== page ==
How did a little rain cause so much damage?
Mazda is currently working with Toyota to build a $1.6 billion production plant in Alabama, but until it is complete, the Japanese automaker must rely on its factories in Japan. This wouldn't be such a bad thing if it weren't for recent trade tensions with the US as well as a disastrous act of nature.
According to Automotive News Europe, heavy rain this summer caused Mazda to lose 44,000 units of production. Mazda was forced to suspend production back in July due to heavy flooding in western Japan, with the company only resuming production last week.
The company issued a statement detailing the impact of the torrential rain, outlining that the "production volume of vehicles and knockdown parts for overseas production dropped by 44,000 units and 23,000 units, respectively." Mazda didn't specify how many of the vehicles were intended for the US and other foreign markets but did say the parts were intended for shipment to factories in Thailand, Mexico, and China. The biggest hit from the loss of production was the CX-3 and CX-5 crossovers, which accounted for 33,000 of the 44,000 lost units.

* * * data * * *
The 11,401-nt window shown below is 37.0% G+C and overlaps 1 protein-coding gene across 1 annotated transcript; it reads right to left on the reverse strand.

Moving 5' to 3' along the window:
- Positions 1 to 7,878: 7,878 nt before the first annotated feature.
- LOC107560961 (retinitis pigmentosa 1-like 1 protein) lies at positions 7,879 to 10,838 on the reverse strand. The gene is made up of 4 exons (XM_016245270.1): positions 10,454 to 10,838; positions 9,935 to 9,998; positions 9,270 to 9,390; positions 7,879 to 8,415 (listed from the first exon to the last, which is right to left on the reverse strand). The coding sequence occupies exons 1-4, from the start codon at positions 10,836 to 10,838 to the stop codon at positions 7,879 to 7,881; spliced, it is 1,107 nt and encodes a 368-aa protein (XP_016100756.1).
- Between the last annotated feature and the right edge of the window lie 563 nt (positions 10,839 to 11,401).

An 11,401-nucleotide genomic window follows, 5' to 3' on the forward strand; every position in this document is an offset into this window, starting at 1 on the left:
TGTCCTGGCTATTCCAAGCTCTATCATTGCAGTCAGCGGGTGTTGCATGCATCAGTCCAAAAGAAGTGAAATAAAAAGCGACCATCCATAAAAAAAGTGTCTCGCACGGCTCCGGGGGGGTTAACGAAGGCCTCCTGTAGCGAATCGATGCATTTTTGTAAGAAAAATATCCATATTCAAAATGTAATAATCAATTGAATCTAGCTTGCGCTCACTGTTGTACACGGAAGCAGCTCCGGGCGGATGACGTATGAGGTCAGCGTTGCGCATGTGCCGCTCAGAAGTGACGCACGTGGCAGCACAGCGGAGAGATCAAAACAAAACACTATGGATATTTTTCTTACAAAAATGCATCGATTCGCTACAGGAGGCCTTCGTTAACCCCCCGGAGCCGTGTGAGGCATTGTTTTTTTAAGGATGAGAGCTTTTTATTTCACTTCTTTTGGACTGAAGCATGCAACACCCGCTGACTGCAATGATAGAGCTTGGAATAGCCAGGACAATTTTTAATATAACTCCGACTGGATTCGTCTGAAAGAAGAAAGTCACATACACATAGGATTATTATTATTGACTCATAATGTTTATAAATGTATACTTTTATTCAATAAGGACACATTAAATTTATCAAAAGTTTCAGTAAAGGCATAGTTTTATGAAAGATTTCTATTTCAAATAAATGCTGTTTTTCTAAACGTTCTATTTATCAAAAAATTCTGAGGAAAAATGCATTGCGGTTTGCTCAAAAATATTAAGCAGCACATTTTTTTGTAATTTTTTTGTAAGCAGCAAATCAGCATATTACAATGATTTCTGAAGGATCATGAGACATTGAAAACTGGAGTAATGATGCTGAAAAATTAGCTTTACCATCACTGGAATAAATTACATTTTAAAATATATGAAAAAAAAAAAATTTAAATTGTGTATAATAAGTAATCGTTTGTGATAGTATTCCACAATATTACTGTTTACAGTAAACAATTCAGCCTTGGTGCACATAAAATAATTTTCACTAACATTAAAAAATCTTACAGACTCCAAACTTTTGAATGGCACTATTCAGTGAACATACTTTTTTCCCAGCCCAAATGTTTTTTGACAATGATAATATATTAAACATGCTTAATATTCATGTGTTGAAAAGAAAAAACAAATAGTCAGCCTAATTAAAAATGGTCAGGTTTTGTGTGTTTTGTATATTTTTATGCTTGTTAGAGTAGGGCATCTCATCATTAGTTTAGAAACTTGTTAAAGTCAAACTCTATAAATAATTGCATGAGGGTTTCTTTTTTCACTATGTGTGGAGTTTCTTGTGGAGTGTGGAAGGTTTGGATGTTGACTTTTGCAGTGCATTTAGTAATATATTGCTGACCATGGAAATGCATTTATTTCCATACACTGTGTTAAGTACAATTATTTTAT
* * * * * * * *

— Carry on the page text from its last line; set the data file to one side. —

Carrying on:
So how big is a 44,000 unit loss for Mazda? The Japanese automaker will count the missed production as a 28 billion yen ($249.3 million) charge in the fiscal second quarter. Earlier this year, Mazda hit a production milestone by building its 50 millionth car and had plans to produce more than 2 million vehicles annually by 2024.
This year, the company planned to increase production by 2% to 1.66 million units, but the unforeseen rain will likely put a dent in that goal. Fortunately, Mazda is back up and running, and after some time passes, this will merely be a small speed bump for a company that is accelerating quickly.